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Ship Recovers Submersible Plough to Continue BT Scotland Fibre Optic Rollout

Wednesday, November 12th, 2014 (1:17 am) - Score 1,424

The cable laying ship Rene Descartes (Orange Marine), which almost two months ago lost a 8 tonne submersible plough (“Elodie“) worth £3.6m that was being used to deploy 20 new BT submarine fibre optic cables around the western side of Scotland’s Highlands and Islands region, has now fully recovered its hardware.

In September 2014 we reported (here) that the aforementioned plough had become stuck in “very soft seabed sediment” (i.e. heavy mud) some 300ft down while digging a trench for one of the new cables between Harris and Uist. Unfortunately an initial attempt to recover the plough proved to be unsuccessful after a tow wire, which was rated to handle 10 tonnes, broke.

Despite that setback the subsea work has continued, with the cable being laid out on the seabed and buried by one of the remotely operated underwater vehicles. But this is not the best / fastest approach and thus Orange Marine was tasked with creating a viable recovery plan for the plough.

Most recently ISPreview.co.uk was informed that a group of salvage experts had been brought in to recover the plough, with the first attempt being scheduled to take place during the latter half of October 2014. The plan was to excavate the seabed around the plough and then hopefully tow it to shallow water for full recovering. Happily this work has just completed and appears to have been a success.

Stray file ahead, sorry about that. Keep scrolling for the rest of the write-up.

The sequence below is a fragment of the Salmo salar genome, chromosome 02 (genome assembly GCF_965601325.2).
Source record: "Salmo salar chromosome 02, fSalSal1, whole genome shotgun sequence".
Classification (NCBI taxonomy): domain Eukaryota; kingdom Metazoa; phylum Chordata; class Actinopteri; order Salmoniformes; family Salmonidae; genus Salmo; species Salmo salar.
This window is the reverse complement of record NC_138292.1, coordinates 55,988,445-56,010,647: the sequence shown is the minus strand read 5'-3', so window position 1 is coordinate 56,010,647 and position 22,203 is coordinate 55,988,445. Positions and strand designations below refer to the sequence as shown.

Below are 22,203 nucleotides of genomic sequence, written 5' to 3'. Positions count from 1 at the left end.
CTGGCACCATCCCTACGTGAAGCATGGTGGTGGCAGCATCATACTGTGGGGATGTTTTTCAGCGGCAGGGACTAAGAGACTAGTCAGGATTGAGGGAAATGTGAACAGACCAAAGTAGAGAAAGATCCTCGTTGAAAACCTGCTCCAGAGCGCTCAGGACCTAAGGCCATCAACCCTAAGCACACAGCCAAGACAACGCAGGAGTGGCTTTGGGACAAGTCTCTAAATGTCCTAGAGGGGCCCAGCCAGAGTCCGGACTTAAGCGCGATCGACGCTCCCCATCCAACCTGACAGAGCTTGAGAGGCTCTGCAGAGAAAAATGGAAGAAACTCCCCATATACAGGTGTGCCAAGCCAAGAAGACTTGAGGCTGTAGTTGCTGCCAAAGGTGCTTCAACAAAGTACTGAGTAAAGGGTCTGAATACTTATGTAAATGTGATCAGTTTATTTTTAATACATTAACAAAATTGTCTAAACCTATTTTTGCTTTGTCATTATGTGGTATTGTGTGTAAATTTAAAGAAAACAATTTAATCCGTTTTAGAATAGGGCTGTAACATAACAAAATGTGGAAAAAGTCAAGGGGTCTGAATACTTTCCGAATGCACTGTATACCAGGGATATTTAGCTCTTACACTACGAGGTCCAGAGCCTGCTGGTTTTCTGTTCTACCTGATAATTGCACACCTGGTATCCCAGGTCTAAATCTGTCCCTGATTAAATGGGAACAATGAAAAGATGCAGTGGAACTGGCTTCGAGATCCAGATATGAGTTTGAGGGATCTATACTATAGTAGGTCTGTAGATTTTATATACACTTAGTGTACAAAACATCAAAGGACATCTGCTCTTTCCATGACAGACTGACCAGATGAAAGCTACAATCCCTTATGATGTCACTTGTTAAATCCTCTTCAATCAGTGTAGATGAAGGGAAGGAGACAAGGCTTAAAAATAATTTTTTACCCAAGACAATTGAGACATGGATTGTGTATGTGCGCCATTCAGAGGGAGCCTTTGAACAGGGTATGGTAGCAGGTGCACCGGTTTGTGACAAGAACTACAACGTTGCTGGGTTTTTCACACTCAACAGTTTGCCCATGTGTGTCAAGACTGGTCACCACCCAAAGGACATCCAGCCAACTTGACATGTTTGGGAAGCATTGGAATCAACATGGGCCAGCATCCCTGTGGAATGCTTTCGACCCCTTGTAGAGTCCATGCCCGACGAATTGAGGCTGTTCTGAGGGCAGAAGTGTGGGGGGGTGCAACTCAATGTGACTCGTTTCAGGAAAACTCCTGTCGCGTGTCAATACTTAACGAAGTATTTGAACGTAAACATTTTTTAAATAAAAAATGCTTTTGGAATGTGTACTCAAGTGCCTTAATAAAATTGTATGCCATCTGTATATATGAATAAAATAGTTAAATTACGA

A BTOpenreach Spokesperson told ISPreview.co.uk:

The submersible plough was fully recovered last week and reconnected to the Rene Descartes which is currently laying the penultimate of the 20 subsea cables between Dunvegan on Skye and Carnan on South Uist.

The subsea work continued while recovery of the plough was being planned, with the cable being laid out on the seabed and buried by one of the remotely operated underwater vehicles.”

The spokesperson also said that, weather permitting, the final stretch of sub-sea fibre optic cable will be laid between Jura and Craighouse before the end of November 2014. Readers can keep track of the ships progress here.

It’s hoped that the Digital Scotland programme will ensure that 85% of Scottish homes and businesses can access BT’s “high-speed fibre broadband” (FTTC/P) network by the end of 2015, which will rise to around 95% by the end of 2017. However the Highland and Islands (HIE) region alone anticipates that it will only reach 84% by 2016, although more money is currently being allocated for further upgrades.

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Mark Jackson
By Mark Jackson
Mark is a professional technology writer, IT consultant and computer engineer from Dorset (England), he also founded ISPreview in 1999 and enjoys analysing the latest telecoms and broadband developments. Find me on Twitter, , Facebook and Linkedin.
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